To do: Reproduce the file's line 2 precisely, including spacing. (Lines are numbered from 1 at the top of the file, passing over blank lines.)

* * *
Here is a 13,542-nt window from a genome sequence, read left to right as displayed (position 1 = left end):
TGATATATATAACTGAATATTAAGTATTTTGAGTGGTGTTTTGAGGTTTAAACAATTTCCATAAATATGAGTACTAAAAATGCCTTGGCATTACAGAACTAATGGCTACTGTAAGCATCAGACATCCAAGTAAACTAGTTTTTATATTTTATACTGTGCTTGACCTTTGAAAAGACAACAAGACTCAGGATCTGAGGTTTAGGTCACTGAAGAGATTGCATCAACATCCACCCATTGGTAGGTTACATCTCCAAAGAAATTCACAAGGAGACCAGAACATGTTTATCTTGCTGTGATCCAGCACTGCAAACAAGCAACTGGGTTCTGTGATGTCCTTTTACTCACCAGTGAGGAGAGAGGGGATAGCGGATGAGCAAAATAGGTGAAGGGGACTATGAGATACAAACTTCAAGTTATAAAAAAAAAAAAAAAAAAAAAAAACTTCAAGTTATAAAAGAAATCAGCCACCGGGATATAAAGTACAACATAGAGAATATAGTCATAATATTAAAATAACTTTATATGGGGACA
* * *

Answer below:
TGATATATATAACTGAATATTAAGTATTTTGAGTGGTGTTTTGAGGTTTAAACAATTTCCATAAATATGAGTACTAAAAATGCCTTGGCATTACAGAACTAATGGCTACTGTAAGCATCAGACATCCAAGTAAACTAGTTTTTATATTTTATACTGTGCTTGACCTTTGAAAAGACAACAAGACTCAGGATCTGAGGTTTAGGTCACTGAAGAGATTGCATCAACATCCACCCATTGGTAGGTTACATCTCCAAAGAAATTCACAAGGAGACCAGAACATGTTTATCTTGCTGTGATCCAGCACTGCAAACAAGCAACTGGGTTCTGTGATGTCCTTTTACTCACCAGTGAGGAGAGAGGGGATAGCGGATGAGCAAAATAGGTGAAGGGGACTATGAGATACAAACTTCAAGTTATAAAAAAAAAAAAAAAAAAAAAAAACTTCAAGTTATAAAAGAAATCAGCCACCGGGATATAAAGTACAACATAGAGAATATAGTCATAATATTAAAATAACTTTATATGGGGACA